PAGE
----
STUARTS DRAFT — Friends and teachers described Brayden Stiltner, a senior at Stuarts Draft High School who died Monday, as a positive person that never met a stranger.

On Sunday night about 10 p.m., Brayden was driving his Jeep Wrangler on Route 11 when he hit a deer. Virginia State Police say he lost control of the Jeep and ran off the right side of the highway, struck an embankment and overturned.

He was taken to UVa Medical Center in Charlottesville where he died of his injuries the next day. Brayden, who lived in Stuarts Draft, was only 18 years old.

Brian Curry and Jada Woods, both seniors at Stuarts Draft High School, were two of Brayden’s best friends. Heather Carter, a science teacher at Stuarts Draft High School, taught him in 2017. The three spoke of how important he was to them and how his death is impacting the community.

“Brayden always had a smile on his face,” Carter said. “It’s like he never had a bad day. He kept a positive attitude, very cheerful, very accepting of others. He was full of himself, full of live, stubborn, kind and empathetic.”

Carter developed a special relationship with Brayden because his siblings were friends with her sons.

“He’d come by and visit me, ask about my son and tell me about his truck and his tattoos,” she said. “There was always a story with Brayden. Just last Thursday I heard a thud on the door and he was at the glass smiling at me.”

Woods grew up with Brayden. The two attended school together since kindergarten at Stuarts Draft Elementary School.

“Growing up with him was quite an experience,” Woods said, smiling fondly. “He was a pain. He would argue with a brick wall. He was sarcastic. He was always there for everyone. He never met a stranger and he was always respectful.”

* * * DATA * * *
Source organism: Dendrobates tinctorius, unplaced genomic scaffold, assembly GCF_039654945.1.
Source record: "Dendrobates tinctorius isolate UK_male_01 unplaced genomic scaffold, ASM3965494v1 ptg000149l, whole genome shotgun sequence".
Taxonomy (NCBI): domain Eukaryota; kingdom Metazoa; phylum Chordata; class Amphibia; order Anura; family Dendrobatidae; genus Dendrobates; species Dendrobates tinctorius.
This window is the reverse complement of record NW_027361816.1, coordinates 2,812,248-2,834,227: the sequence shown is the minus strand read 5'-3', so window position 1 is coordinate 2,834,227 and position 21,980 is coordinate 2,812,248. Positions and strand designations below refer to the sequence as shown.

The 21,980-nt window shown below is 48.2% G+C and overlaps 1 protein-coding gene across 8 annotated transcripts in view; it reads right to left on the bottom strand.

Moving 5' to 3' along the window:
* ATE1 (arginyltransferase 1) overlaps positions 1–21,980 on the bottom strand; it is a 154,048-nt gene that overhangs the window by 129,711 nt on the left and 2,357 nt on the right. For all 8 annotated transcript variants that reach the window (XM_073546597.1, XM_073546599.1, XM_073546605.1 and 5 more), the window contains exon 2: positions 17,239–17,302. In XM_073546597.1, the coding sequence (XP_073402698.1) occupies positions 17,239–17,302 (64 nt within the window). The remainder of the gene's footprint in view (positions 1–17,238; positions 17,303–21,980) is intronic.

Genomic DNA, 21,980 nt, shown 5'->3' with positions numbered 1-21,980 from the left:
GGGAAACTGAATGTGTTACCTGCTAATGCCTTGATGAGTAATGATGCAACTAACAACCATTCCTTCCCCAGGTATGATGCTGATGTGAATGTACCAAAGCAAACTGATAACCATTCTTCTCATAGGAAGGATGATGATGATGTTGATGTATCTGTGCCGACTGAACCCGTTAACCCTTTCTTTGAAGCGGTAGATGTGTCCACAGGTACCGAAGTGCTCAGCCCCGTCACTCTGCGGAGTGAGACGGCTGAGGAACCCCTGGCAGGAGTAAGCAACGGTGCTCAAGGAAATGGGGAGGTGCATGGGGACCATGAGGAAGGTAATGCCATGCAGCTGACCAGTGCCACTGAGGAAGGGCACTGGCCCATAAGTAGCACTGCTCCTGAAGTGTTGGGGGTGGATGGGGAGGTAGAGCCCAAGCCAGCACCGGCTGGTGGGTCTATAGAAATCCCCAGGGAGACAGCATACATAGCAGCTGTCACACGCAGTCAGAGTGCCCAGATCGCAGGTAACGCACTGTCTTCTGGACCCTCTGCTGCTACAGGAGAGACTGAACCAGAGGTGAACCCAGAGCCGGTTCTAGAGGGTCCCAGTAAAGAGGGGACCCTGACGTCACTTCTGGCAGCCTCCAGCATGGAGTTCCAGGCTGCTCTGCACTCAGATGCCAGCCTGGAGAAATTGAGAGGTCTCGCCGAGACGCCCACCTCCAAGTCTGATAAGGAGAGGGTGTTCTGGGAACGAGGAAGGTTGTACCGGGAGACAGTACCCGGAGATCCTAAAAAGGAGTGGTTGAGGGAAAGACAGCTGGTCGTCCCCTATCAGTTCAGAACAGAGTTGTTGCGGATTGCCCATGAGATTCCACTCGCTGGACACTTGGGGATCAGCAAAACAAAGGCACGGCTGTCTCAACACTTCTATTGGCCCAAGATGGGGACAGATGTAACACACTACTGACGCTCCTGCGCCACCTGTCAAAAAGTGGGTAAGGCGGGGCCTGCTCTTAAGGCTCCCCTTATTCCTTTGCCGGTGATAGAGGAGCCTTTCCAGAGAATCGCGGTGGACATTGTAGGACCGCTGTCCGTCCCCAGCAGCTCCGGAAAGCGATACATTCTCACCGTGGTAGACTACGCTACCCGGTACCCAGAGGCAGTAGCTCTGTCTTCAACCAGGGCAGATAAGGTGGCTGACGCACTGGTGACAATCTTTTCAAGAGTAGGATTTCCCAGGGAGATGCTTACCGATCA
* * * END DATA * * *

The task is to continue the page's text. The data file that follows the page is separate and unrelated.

Woods spoke of one year when she went to Wilson and not Draft.

“He was still there for me,” she said. “There was never a time we stopped talking.”

Curry met Brayden in sixth grade.

“Brayden, on the first day of school, walked up to me and from then on we were best friends,” Curry said. “I had never met him and he walked up to me like he always knew me.”

Brayden loved his Jeep. He also enjoyed fishing and hunting. He attended Valley Career and Technical Center for diesel mechanics and was often covered in grease.

“His favorite thing to do was muddin’,” Curry said. “If we saw mud, best believe he would hit it.”

The loss of Brayden has hit his friends hard.

“Every time I think of him, I picture this kid with a smile on his face; his eyes lit up,” Carter said. “I just broke down. Brayden held a place in my heart second only to my own children. Brayden felt like one of my own. I haven’t seen something hit the student body as much as this has. He was just that person. He was friends with everyone.”

On Monday, a ride was hosted in Brayden’s honor. The Augusta County Sheriff’s Department escorted the cars.

They rode to the site of the wreck and laid items down for Brayden. His father, who spoke, reminded the drivers to stay safe. Carter said the procession was about three miles long with at least 160 cars.

Shirts and bracelets are being made in Brayden’s honor with #StiltnerStrong. Plans are in progress for a memorial at his parking spot on Friday at the school and another memorial ride after the funeral Saturday.

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